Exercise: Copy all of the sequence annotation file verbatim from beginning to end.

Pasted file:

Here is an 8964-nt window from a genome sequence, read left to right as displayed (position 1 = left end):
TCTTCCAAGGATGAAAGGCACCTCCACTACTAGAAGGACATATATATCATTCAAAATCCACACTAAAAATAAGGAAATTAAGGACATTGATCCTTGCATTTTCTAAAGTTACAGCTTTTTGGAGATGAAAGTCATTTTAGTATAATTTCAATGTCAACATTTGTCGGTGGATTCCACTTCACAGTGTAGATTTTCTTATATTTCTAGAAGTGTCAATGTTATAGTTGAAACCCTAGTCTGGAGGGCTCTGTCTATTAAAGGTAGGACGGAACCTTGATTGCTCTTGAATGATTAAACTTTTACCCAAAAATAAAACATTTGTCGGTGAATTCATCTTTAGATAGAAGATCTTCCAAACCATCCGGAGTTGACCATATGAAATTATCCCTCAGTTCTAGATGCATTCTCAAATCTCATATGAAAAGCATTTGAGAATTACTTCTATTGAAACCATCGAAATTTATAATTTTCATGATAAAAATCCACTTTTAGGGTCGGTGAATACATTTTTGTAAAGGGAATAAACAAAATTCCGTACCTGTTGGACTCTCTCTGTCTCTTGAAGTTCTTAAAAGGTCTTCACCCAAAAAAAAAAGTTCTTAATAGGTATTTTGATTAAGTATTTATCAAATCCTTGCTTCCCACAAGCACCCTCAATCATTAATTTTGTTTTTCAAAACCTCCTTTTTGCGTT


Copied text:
Here is an 8964-nt window from a genome sequence, read left to right as displayed (position 1 = left end):
TCTTCCAAGGATGAAAGGCACCTCCACTACTAGAAGGACATATATATCATTCAAAATCCACACTAAAAATAAGGAAATTAAGGACATTGATCCTTGCATTTTCTAAAGTTACAGCTTTTTGGAGATGAAAGTCATTTTAGTATAATTTCAATGTCAACATTTGTCGGTGGATTCCACTTCACAGTGTAGATTTTCTTATATTTCTAGAAGTGTCAATGTTATAGTTGAAACCCTAGTCTGGAGGGCTCTGTCTATTAAAGGTAGGACGGAACCTTGATTGCTCTTGAATGATTAAACTTTTACCCAAAAATAAAACATTTGTCGGTGAATTCATCTTTAGATAGAAGATCTTCCAAACCATCCGGAGTTGACCATATGAAATTATCCCTCAGTTCTAGATGCATTCTCAAATCTCATATGAAAAGCATTTGAGAATTACTTCTATTGAAACCATCGAAATTTATAATTTTCATGATAAAAATCCACTTTTAGGGTCGGTGAATACATTTTTGTAAAGGGAATAAACAAAATTCCGTACCTGTTGGACTCTCTCTGTCTCTTGAAGTTCTTAAAAGGTCTTCACCCAAAAAAAAAAGTTCTTAATAGGTATTTTGATTAAGTATTTATCAAATCCTTGCTTCCCACAAGCACCCTCAATCATTAATTTTGTTTTTCAAAACCTCCTTTTTGCGTT